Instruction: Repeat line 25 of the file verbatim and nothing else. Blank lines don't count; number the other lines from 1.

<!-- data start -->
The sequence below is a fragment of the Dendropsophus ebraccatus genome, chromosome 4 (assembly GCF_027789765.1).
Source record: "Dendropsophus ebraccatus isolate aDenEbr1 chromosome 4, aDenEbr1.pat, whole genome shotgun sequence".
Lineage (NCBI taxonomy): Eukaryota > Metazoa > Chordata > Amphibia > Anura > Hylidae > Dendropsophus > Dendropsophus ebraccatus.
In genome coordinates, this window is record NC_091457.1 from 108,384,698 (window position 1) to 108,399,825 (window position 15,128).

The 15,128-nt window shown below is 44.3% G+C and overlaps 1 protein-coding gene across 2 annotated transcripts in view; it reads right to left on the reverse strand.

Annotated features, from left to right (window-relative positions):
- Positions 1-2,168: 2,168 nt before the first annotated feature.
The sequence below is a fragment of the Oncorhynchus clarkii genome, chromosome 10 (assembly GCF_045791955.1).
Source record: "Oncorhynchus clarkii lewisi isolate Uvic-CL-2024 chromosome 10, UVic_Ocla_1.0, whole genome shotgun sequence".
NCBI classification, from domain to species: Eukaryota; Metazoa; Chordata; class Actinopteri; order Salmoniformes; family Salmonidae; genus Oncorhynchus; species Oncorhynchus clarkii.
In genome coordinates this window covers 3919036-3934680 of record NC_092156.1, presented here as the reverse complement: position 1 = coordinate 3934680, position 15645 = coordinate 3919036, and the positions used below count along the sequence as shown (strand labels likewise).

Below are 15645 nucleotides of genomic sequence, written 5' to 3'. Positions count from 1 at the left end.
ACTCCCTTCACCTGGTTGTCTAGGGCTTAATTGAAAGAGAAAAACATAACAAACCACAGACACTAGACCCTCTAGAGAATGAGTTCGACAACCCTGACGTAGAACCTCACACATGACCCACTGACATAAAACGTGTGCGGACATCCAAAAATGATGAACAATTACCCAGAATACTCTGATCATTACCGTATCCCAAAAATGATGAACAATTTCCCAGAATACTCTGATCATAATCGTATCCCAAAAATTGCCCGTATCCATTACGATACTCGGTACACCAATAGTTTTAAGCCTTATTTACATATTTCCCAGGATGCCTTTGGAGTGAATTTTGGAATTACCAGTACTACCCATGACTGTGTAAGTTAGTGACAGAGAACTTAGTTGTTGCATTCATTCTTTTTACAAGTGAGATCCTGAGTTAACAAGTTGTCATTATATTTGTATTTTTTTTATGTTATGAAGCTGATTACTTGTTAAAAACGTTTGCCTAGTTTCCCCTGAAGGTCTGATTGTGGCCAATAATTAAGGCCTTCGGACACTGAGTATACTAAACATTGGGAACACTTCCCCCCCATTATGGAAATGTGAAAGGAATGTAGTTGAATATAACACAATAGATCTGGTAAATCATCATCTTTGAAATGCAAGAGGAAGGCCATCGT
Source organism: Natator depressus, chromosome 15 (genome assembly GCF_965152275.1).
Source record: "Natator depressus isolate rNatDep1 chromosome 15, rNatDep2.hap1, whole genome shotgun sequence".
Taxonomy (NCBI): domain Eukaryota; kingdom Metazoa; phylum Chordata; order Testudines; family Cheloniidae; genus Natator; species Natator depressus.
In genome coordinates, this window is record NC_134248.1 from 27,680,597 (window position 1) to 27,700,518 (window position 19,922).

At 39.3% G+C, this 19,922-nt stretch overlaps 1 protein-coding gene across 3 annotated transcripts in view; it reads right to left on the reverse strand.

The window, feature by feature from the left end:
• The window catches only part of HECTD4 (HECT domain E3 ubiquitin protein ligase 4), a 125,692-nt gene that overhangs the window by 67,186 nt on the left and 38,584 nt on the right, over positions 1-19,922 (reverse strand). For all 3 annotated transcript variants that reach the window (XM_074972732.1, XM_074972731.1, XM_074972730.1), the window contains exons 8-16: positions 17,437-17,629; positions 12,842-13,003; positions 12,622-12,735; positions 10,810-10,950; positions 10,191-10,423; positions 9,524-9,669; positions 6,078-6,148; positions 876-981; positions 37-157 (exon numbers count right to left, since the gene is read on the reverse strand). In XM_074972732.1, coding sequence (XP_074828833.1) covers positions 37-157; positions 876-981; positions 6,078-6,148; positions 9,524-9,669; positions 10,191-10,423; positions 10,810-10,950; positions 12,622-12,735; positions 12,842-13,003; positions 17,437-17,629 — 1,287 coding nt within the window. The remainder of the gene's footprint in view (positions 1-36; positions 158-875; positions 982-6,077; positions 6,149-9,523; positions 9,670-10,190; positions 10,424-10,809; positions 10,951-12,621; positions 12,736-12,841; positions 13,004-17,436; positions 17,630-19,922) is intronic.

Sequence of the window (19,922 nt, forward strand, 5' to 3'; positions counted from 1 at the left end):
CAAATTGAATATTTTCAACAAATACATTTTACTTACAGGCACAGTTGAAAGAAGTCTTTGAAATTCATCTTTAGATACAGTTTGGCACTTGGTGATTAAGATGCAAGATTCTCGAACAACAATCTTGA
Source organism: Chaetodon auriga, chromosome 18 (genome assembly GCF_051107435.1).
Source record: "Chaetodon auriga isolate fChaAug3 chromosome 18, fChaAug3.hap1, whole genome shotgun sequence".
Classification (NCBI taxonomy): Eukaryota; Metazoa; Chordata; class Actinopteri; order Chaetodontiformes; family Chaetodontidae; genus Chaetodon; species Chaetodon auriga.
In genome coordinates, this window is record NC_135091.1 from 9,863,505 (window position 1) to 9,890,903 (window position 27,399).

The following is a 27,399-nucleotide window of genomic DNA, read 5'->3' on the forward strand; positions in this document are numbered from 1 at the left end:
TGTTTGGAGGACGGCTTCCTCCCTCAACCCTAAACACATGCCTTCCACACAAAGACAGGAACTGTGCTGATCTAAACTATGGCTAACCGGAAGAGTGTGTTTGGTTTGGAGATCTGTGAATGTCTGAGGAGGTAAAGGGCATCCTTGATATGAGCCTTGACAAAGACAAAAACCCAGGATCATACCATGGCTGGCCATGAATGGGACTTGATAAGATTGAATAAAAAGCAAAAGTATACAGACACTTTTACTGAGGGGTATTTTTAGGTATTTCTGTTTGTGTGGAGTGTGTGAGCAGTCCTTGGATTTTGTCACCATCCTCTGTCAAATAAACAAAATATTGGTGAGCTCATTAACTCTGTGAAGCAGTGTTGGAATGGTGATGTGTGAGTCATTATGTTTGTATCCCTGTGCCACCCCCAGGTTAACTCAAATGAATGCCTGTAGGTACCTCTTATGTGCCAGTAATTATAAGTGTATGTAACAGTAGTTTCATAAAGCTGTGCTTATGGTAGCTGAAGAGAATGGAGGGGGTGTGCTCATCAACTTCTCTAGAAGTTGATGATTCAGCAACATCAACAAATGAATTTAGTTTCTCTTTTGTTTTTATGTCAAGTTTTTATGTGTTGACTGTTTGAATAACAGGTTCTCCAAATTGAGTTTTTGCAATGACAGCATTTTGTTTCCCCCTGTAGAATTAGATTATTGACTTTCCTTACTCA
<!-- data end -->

Classification (NCBI taxonomy): Eukaryota; Metazoa; Chordata; class Actinopteri; order Chaetodontiformes; family Chaetodontidae; genus Chaetodon; species Chaetodon auriga.